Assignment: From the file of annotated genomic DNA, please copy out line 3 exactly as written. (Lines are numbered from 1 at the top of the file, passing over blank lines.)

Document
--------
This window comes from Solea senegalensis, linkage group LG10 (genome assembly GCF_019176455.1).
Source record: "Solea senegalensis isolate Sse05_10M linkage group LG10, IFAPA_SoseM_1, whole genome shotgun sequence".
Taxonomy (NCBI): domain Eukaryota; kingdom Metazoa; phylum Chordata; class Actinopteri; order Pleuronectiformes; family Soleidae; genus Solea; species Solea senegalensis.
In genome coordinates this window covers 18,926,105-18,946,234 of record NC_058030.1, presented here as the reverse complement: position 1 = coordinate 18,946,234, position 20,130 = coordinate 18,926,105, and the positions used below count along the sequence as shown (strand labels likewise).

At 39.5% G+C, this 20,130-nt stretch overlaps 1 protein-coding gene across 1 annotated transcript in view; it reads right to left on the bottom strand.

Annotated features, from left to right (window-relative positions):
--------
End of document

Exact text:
Taxonomy (NCBI): domain Eukaryota; kingdom Metazoa; phylum Chordata; class Actinopteri; order Pleuronectiformes; family Soleidae; genus Solea; species Solea senegalensis.